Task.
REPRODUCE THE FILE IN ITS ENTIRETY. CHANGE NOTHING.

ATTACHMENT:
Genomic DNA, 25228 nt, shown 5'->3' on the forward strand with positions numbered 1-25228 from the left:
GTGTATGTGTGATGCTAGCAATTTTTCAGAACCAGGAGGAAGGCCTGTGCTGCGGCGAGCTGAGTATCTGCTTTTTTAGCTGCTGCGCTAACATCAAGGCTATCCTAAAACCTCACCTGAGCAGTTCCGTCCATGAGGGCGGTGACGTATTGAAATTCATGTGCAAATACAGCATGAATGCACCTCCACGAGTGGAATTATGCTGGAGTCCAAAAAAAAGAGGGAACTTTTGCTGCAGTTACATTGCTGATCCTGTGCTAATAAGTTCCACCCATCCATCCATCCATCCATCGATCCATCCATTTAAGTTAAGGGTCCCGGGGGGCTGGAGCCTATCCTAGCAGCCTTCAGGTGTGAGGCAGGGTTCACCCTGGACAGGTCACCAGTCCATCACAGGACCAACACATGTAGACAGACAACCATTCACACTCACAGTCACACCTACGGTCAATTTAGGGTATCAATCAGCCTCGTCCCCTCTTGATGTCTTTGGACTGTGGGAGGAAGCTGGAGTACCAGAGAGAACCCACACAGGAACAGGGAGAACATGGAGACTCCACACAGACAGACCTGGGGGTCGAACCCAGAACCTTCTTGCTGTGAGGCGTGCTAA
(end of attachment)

Genomic DNA, 25228 nt, shown 5'->3' on the forward strand with positions numbered 1-25228 from the left:
GTGTATGTGTGATGCTAGCAATTTTTCAGAACCAGGAGGAAGGCCTGTGCTGCGGCGAGCTGAGTATCTGCTTTTTTAGCTGCTGCGCTAACATCAAGGCTATCCTAAAACCTCACCTGAGCAGTTCCGTCCATGAGGGCGGTGACGTATTGAAATTCATGTGCAAATACAGCATGAATGCACCTCCACGAGTGGAATTATGCTGGAGTCCAAAAAAAAGAGGGAACTTTTGCTGCAGTTACATTGCTGATCCTGTGCTAATAAGTTCCACCCATCCATCCATCCATCCATCGATCCATCCATTTAAGTTAAGGGTCCCGGGGGGCTGGAGCCTATCCTAGCAGCCTTCAGGTGTGAGGCAGGGTTCACCCTGGACAGGTCACCAGTCCATCACAGGACCAACACATGTAGACAGACAACCATTCACACTCACAGTCACACCTACGGTCAATTTAGGGTATCAATCAGCCTCGTCCCCTCTTGATGTCTTTGGACTGTGGGAGGAAGCTGGAGTACCAGAGAGAACCCACACAGGAACAGGGAGAACATGGAGACTCCACACAGACAGACCTGGGGGTCGAACCCAGAACCTTCTTGCTGTGAGGCGTGCTAA